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|Title:||Mindfulness meditators do not show differences in electrophysiological measures of error processing|
Van Dam, N.
|Citation:||Mindfulness, 2019; 10(7):1360-1380|
|Neil W. Bailey, Kavya Raj, Gabrielle Freedman, Bernadette M. Fitzgibbon, Nigel C. Rogasch, Nicholas T. Van Dam, Paul B. Fitzgerald|
|Abstract:||Mindfulness meditation may improve attention and self-regulation. One component of attention and self-regulation that may allow these improvements is performance monitoring. Neural correlates of performance monitoring can be objectively measured with electroencephalogram (EEG) via the error-related negativity (ERN) and error positivity (Pe). Previous research assessing the ERN and Pe in meditators has resulted in inconsistent findings; some have reported alteration in peak amplitudes from both very brief meditation practice and long-term meditation practice, while others have failed to provide evidence for differences in the ERN or Pe. However, recently developed EEG analysis techniques allow for more rigorous analyses than have been used in past investigations.|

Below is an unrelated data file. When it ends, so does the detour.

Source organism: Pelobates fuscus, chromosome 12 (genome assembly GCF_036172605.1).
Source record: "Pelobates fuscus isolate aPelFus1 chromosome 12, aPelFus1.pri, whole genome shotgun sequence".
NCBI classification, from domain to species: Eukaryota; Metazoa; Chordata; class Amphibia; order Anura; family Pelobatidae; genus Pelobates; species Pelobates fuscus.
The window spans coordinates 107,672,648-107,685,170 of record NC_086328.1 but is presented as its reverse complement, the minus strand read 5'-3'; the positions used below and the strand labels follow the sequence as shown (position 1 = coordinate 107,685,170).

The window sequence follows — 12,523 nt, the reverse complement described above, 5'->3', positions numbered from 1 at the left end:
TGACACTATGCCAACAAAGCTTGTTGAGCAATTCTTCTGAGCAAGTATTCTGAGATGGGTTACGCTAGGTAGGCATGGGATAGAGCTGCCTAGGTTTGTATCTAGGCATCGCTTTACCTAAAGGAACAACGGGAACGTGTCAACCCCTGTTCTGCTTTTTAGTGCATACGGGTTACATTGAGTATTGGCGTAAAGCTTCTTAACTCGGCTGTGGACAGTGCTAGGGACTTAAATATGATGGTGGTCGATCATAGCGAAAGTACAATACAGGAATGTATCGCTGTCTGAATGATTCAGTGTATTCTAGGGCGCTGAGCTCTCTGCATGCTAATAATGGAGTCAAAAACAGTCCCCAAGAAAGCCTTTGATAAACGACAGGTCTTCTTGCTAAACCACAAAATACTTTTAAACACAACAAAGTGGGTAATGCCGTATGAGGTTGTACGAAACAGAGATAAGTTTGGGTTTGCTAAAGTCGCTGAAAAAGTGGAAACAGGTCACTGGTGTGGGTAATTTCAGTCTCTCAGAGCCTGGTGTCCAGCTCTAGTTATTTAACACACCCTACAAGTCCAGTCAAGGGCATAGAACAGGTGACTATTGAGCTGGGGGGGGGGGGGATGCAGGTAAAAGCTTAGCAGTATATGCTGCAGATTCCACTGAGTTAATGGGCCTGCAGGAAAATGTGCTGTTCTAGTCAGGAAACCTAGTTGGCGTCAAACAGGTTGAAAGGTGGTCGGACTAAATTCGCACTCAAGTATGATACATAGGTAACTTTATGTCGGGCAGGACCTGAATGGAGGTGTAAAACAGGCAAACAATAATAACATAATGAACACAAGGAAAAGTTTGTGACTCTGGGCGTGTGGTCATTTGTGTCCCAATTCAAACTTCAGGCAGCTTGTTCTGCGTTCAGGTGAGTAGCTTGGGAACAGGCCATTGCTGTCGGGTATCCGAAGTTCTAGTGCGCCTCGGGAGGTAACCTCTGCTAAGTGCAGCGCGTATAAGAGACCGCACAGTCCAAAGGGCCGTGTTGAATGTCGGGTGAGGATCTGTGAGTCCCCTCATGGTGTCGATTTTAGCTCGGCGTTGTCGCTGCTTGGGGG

|Keywords:||Mindfulness; meditation; EEG; error processing; ERN; Pe|
|Rights:||© Springer Science+Business Media, LLC, part of Springer Nature 2019.|
|Appears in Collections:||Medical Sciences publications|
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